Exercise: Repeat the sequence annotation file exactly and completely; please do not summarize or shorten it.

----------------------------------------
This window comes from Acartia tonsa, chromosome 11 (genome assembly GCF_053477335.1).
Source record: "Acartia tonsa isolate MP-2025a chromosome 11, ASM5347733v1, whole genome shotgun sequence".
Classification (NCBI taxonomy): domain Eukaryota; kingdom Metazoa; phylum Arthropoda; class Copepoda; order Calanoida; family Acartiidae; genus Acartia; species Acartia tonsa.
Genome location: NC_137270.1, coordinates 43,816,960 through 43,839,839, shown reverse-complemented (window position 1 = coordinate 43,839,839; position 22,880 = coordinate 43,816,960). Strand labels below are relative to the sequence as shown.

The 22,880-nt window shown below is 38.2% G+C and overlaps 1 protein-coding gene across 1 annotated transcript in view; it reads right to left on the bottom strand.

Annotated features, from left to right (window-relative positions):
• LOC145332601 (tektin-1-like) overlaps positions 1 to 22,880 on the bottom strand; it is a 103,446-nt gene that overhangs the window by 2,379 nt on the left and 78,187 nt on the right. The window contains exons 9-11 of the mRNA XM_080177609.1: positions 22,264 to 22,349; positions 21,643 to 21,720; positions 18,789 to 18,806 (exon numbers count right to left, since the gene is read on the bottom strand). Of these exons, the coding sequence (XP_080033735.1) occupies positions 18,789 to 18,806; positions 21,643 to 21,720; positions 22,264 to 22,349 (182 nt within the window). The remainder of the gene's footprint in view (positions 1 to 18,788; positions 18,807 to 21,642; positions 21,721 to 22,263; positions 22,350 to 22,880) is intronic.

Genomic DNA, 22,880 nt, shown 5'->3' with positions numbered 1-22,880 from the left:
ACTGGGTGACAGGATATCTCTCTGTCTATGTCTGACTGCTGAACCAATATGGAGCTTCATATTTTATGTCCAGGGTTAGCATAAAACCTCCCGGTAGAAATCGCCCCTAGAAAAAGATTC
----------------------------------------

This window comes from Acartia tonsa, chromosome 11 (genome assembly GCF_053477335.1).
Source record: "Acartia tonsa isolate MP-2025a chromosome 11, ASM5347733v1, whole genome shotgun sequence".
Classification (NCBI taxonomy): domain Eukaryota; kingdom Metazoa; phylum Arthropoda; class Copepoda; order Calanoida; family Acartiidae; genus Acartia; species Acartia tonsa.
Genome location: NC_137270.1, coordinates 43,816,960 through 43,839,839, shown reverse-complemented (window position 1 = coordinate 43,839,839; position 22,880 = coordinate 43,816,960). Strand labels below are relative to the sequence as shown.

The 22,880-nt window shown below is 38.2% G+C and overlaps 1 protein-coding gene across 1 annotated transcript in view; it reads right to left on the bottom strand.

Annotated features, from left to right (window-relative positions):
• LOC145332601 (tektin-1-like) overlaps positions 1 to 22,880 on the bottom strand; it is a 103,446-nt gene that overhangs the window by 2,379 nt on the left and 78,187 nt on the right. The window contains exons 9-11 of the mRNA XM_080177609.1: positions 22,264 to 22,349; positions 21,643 to 21,720; positions 18,789 to 18,806 (exon numbers count right to left, since the gene is read on the bottom strand). Of these exons, the coding sequence (XP_080033735.1) occupies positions 18,789 to 18,806; positions 21,643 to 21,720; positions 22,264 to 22,349 (182 nt within the window). The remainder of the gene's footprint in view (positions 1 to 18,788; positions 18,807 to 21,642; positions 21,721 to 22,263; positions 22,350 to 22,880) is intronic.

Genomic DNA, 22,880 nt, shown 5'->3' with positions numbered 1-22,880 from the left:
ACTGGGTGACAGGATATCTCTCTGTCTATGTCTGACTGCTGAACCAATATGGAGCTTCATATTTTATGTCCAGGGTTAGCATAAAACCTCCCGGTAGAAATCGCCCCTAGAAAAAGATTC